Today is St. Stephen’s Day in Western Christianity and the 416th anniversary of the first performance of King Lear by William Shakespeare. This seems like a good day to review The Dresser, a made-for-TV film about the backstage happenings during a touring performance of King Lear.
I’m surely not the only person to have felt special connections to Shakespeare’s plays at different points in my life. Romeo and Juliet taught me not to be stupid about love when I was young. Macbeth taught me not to be stupid about ambition when I was an adult. As I age, King Lear teaches me not to be stupid about the burdens that I place on the younger people in my life.
The presence of a King Lear production is why I wanted to see The Dresser.
The Dresser was originally a play, first performed in the West End of London in 1980 and on Broadway in 1982. In this 2015 TV film version, Ian McKellen plays the dresser, Norman, and Anthony Hopkins is the Shakespearean actor that he dresses and caters to before, during, and after each performance. The Anthony Hopkins character is known only as “Sir.” They’re in a touring company that travels around Great Britain and performs a different play each night. It’s World War II, so the company has trouble casting younger male roles since most of the young men are off to war.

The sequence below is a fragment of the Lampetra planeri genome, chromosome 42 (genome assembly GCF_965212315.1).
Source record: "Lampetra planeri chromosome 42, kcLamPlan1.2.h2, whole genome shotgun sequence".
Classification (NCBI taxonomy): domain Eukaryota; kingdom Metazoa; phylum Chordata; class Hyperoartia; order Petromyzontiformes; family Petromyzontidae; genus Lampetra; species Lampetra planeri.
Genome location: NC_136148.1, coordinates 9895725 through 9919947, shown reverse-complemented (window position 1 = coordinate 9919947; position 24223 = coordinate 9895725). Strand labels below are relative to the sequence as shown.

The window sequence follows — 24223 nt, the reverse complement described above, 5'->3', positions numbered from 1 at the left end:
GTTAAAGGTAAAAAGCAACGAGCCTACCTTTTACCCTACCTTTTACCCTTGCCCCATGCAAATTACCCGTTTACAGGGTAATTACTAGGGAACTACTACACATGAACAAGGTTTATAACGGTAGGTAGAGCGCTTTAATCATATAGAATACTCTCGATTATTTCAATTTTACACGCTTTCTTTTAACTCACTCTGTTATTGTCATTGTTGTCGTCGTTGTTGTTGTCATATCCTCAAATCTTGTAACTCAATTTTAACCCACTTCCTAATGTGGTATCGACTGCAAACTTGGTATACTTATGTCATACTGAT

On the day of the King Lear performance, Sir went missing in a mental health episode brought on by an air raid or by old age, or both. He ends up hospitalized and it’s unclear whether the show will go on. The woman in his life, known only as “Your Ladyship,” and played by Emily Watson wants Sir to rest, since that’s clearly what he needs. Norman is convinced that Sir can go on, that he just needs a little support and encouragement.
The main reason to watch this film is to see Anthony Hopkins and Ian McKellen perform together. The story and their interactions make this film a tribute to theater, to actors, and to the people behind the stage who make the magic happen.
Emily Watson holds her own as Your Ladyship, the long-suffering companion to Sir. Vanessa Kirby who I know best as Princess Margaret in The Crown, has a small role in this film as a young woman who presents herself as an ingenue.
Have you seen this film? What did you think?
I’ll share this post with British Isles Friday this week.